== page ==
In re-arranging Goodkin’s songs for the chamber music ensemble Ganelin hoped “to add another dimension to the music and to heighten the emotion.” The female voices of the poem were also amplified by having vocal singer Wang sing all the female parts. A sample of the songs performed at SFSU on March 2 can be found here. “It's amazing that an ancient story like the Iliad has the staying power to be relevant today and to continue to be a muse for creative expression,” Ganelin said.
Pappas’ main aim was to highlight the Iliad’s relevance and accessibility to contemporary audiences of diverse backgrounds:
To me, one aspect of great art is its generative power. Another is its ability to touch an audience in diverse ways. With this in mind, I was keen to see what kinds of verbal and visual art Homer's poetry could inspire our students to produce, and what kinds of new compositions professional musicians might generate in conversation with the text.
One of the SFSU students who attended the event, Alberto Pimentel ’20, gave a moving testament to the power of today’s artists to facilitate emotional healing through ancient epic:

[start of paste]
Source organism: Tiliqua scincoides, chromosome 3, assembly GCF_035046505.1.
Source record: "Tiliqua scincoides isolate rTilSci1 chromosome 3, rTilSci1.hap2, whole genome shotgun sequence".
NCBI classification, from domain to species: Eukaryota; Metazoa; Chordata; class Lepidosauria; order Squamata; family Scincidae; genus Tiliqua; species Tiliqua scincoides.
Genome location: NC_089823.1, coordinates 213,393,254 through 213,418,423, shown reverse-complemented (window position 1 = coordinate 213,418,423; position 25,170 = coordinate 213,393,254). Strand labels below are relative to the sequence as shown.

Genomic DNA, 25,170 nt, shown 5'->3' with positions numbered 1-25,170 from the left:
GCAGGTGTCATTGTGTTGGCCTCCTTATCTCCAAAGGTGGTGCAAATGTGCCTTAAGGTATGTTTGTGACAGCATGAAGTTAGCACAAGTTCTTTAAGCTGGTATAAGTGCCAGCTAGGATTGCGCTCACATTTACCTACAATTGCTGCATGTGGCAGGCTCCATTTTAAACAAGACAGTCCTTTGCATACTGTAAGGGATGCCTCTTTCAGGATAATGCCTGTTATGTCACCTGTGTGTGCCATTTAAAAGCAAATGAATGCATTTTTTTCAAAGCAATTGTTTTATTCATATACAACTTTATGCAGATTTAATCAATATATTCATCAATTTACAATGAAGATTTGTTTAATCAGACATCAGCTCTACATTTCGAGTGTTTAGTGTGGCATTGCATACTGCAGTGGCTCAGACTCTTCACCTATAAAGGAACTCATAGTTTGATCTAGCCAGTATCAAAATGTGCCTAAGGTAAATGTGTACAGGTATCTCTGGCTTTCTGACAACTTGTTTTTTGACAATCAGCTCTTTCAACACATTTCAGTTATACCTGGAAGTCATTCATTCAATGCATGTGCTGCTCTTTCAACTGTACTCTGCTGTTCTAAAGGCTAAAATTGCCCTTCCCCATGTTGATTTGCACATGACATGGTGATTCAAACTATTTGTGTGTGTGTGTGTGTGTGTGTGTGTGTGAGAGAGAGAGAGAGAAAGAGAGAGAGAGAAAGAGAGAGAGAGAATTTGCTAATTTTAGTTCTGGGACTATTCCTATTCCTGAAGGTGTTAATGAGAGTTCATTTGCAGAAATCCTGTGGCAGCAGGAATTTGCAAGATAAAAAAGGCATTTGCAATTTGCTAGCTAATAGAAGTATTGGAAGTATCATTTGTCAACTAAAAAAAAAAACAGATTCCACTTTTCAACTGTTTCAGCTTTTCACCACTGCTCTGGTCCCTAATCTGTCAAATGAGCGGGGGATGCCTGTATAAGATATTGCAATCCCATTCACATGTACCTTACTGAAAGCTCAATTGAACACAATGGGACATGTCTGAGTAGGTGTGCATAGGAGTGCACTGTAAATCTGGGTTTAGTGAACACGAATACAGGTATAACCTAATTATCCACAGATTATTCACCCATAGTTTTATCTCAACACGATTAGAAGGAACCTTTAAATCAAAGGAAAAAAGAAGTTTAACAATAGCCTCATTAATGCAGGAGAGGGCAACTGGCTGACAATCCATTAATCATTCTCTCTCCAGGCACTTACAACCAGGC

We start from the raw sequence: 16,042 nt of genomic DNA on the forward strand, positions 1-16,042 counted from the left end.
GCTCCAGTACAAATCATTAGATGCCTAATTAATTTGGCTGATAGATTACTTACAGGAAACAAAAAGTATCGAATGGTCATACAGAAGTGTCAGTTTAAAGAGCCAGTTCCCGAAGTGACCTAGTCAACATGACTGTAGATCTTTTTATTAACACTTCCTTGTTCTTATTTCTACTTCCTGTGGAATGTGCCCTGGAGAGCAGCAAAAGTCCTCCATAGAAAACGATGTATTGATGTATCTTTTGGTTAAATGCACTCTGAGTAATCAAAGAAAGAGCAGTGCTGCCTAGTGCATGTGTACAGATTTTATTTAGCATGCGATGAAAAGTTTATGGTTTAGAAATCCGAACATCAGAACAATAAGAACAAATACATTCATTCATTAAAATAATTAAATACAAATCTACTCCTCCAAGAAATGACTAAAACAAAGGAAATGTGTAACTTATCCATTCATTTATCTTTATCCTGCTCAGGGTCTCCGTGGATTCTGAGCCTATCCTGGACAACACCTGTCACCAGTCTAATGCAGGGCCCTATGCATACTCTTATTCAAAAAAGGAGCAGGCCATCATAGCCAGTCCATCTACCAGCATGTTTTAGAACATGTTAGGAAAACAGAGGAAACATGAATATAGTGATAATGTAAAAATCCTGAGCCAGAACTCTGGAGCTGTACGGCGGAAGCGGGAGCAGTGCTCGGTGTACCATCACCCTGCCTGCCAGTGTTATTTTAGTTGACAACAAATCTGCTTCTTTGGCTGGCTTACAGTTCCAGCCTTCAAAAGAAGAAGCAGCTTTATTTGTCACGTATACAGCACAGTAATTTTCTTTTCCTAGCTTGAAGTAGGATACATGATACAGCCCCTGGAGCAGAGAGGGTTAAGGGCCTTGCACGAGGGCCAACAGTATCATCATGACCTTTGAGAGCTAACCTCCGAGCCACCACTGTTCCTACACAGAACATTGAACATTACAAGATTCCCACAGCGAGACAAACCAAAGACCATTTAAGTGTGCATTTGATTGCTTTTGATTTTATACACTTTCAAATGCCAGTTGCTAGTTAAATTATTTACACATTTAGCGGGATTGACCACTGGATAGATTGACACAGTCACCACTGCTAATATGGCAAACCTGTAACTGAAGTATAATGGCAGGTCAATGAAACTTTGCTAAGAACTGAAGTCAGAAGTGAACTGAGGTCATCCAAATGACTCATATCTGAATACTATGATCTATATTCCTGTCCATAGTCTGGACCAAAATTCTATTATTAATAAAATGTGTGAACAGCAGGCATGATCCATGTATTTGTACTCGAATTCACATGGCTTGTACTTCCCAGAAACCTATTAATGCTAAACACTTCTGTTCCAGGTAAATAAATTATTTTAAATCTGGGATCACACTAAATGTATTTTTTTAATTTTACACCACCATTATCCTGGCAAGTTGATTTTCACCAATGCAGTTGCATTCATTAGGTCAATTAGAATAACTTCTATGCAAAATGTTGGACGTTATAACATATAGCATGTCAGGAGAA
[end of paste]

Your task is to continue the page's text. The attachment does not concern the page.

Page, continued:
My grandmother, my family’s pillar, had just passed away and having the opportunity to attend SFSU’s Center for Greek Studies’ Conversations with Homer seemed to me wholly necessary. This event led to the catharsis that we simply had not had after a tormenting week of having suddenly suffered the inevitable. It was Joe Goodkin’s sensitivity, combined with the musical variation and harmony that his folk-style employs, that permitted Homer’s oral tradition to be encapsulated, particularly regarding themes of his epic, which may be some of the more pervasive realities of war writ large. The performance had my mom and I in tears as we thought of my grandmother, as we thought about war, as we thought about history, and as we remembered that we are all, as the chorus sang, “bone … blood … [and] flesh/That somebody loved.” Everyone in that theater conversed not just with Homer but with some of the deepest and thus most universal thoughts and emotions driving humanity.